After looking at some beautiful armors, we get down to be big bash between evil Tony and the assembled Avengers. We all know how this is going to go down. Teen Tony's going to get into some armor and the two are going to fight. Evil Tony tries his best to rid us of the mockery that is Teen Tony...
But that would be too easy. By the way, I love both these armored suits. They're pretty cool looking and I'd love to see them again someday.
In the end, Evil Tony is disgusted with the "I can do anything" attitude of his younger and less mustached self and decides that only one of them needs a working heart.
And it's not Teen Tony.
The Avengers #395
Writer: Bob Harras & Terry Kavanagh
Penciler: Mike Deodato Jr
So Teen Tony is dying, the Avengers are fighting a pointless battle, and it's the nineties. That means this issue has one of those two sided covers.
There's not a lot that really needs to be said about this issue because, as has been mentioned in the last two overviews, this storyline has been almost completely neutered. That's not Kang, that's not Mantis, and they aren't fighting a desparate battle for their survival. What they're REALLY doing is PRETENDING to be Kang and Mantis to foster fear and mistrust in the Avengers by turning one of their founders against them (Evil Tony) and preventing them from reaching back into space like they did during the Kree-Skrull War and the later Kree-Shi'Ar War.
In fact, Tony has been controlled this entire time not by Immortus going back in time and influencing him as has been interated in the Crossing, but because Tony's nervous system at the time was mechanical and easily manipulated. And Tony was STILL fighting back.
So this issue is a big fight scene where Kang is aiming a super powerful weapon at an unknown target. But like I said that isn't really Kang. This issue is only more confusing by knowing most of the facts aren't what they seem to be. :/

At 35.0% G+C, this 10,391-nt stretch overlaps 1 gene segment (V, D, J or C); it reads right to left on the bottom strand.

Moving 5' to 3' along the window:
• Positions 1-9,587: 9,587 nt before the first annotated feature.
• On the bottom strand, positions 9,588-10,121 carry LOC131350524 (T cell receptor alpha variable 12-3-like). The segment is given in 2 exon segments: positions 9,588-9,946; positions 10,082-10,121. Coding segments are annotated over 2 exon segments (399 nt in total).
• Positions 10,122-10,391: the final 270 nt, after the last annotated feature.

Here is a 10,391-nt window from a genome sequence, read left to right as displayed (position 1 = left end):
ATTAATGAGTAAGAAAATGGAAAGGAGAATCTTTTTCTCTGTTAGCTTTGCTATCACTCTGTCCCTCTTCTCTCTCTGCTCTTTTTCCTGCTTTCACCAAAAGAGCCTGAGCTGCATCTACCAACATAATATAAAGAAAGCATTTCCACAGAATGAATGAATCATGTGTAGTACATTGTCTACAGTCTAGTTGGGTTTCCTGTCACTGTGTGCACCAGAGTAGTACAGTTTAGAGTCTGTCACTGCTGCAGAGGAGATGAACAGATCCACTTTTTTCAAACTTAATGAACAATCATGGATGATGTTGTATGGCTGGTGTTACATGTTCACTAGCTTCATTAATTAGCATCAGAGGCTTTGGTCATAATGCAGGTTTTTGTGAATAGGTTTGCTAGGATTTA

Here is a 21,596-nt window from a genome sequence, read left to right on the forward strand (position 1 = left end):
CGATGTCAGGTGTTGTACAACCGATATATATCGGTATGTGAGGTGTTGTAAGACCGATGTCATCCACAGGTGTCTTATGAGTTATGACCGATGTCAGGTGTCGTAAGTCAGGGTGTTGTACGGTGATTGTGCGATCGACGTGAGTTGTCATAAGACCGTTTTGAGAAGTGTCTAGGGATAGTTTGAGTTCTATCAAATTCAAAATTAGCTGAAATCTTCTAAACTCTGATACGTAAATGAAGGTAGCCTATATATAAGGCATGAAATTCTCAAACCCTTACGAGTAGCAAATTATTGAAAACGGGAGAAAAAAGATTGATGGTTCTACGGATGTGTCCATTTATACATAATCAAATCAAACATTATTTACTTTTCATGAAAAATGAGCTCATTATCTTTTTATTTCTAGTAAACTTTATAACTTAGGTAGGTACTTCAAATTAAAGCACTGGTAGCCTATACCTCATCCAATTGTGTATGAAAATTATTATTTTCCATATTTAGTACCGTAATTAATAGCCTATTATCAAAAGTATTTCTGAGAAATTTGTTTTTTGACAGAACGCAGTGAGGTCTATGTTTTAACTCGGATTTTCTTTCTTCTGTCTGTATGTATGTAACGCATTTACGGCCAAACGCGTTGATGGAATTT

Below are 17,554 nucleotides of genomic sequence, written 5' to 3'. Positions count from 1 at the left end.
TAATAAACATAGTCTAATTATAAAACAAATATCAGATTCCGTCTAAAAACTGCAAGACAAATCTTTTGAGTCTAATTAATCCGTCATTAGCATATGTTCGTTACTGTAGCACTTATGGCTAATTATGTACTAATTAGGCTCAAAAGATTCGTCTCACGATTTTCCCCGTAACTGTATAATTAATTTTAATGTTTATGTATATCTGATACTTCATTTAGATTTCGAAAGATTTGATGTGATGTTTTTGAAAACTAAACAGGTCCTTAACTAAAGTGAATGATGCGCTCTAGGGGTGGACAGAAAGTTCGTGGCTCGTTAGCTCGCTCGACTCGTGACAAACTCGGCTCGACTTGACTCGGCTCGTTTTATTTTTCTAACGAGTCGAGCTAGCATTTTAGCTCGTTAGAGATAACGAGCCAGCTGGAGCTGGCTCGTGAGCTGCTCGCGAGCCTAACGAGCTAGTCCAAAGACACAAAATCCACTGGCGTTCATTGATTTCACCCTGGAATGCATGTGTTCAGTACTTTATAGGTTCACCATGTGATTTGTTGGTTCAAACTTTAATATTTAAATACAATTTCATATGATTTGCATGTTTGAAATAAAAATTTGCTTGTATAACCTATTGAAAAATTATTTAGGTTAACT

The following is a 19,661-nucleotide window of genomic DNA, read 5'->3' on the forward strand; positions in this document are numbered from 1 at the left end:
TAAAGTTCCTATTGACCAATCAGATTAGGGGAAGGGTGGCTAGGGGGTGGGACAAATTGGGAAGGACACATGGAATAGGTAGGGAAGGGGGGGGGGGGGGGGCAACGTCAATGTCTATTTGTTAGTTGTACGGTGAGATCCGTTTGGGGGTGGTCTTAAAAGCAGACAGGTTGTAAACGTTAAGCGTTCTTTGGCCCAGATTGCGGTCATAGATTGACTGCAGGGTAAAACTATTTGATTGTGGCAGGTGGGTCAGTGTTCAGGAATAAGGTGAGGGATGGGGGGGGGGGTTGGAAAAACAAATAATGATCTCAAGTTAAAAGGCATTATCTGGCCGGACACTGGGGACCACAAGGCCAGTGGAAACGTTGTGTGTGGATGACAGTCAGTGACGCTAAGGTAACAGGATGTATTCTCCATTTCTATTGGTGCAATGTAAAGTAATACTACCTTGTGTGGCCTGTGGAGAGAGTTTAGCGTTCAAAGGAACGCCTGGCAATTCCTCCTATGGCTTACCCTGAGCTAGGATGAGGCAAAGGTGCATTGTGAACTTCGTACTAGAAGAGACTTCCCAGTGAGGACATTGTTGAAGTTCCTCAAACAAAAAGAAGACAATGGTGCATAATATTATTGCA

So we'll get to what I really want to talk about: The death of Tony Stark. Evil Tony finally broke free from his programing... or was allowed to break free. He then set himself in the path of that super powerful weapon and sacrificed his life to divert it's energies from whatever it was targeting.
And thus died Tony Stark, one of the founding Avengers and chief payer of the rent. But in dying, he made sure that a bastadized version of himself (yeah, Teen Tony) was able to live and thus he was able to cheat death later on.
But first, Teen Tony had to live those 12 minutes:
The Invincible Iron Man #326
Writer: Terry Kavanagh
Penciler: Jimmy Cheung, Hector Collazo, & Steve Ellis
And live he did! Teen Tony became an Avenger and eventually threw together some armor of his own to walk around in.
He got drunk at college parties.
He met his exes that we now a lot older than he was.
And then came another event (not in this issue which is mostly about Tony registering for college classes and fighting hordes of S&M bad guys in bits and pieces of his armor) that would shake the Marvel Universe to it's core.
Long story short: to defeat Onslaught, the Avengers had to sacrifice their lives. Teen Tony proved his worth as a hero by making that sacrifice... and while doing so he forced Doctor Doom to do the same.
Franklin Richards, the son of Reed and Sue, wasn't ready to let his parent go and let everyone that sacrificed their lives live on in another world as Heroes Reborn.
Iron Man #1
Writer: Scott Lobdell & Jim Lee
Penciler: Whilce Portacio
Even without a two page cover, there is nothing more nineties than a brand new number one while having the names "Lobdell," "Lee," and "Portacio" appear on your title. It almost explodes in ninties-isms.
And it's also a damn good issue dispite that.
What it does is takes our Teen Tony and somehow ages him. It adds the goatee to the mustache to update adult Tony's look.
All in all, the Tony Stark doesn't remember being Teen Tony. He doesn't remember being Evil Tony. He's completely rebooted as a brand new unencumbered Tony Stark.
It basically paves the way for Tony's return by making the readers realize why they really miss Tony Stark, businessman and adventurer, and why they'll never miss Tony Stark, college student.
By the end of the first issue, the Hulk has downed Tony's helicopter and that heart wound is already back in full effect.
Now he just needs to put the armor on to save himself from death. And then fight the Hulk. It's good times all around.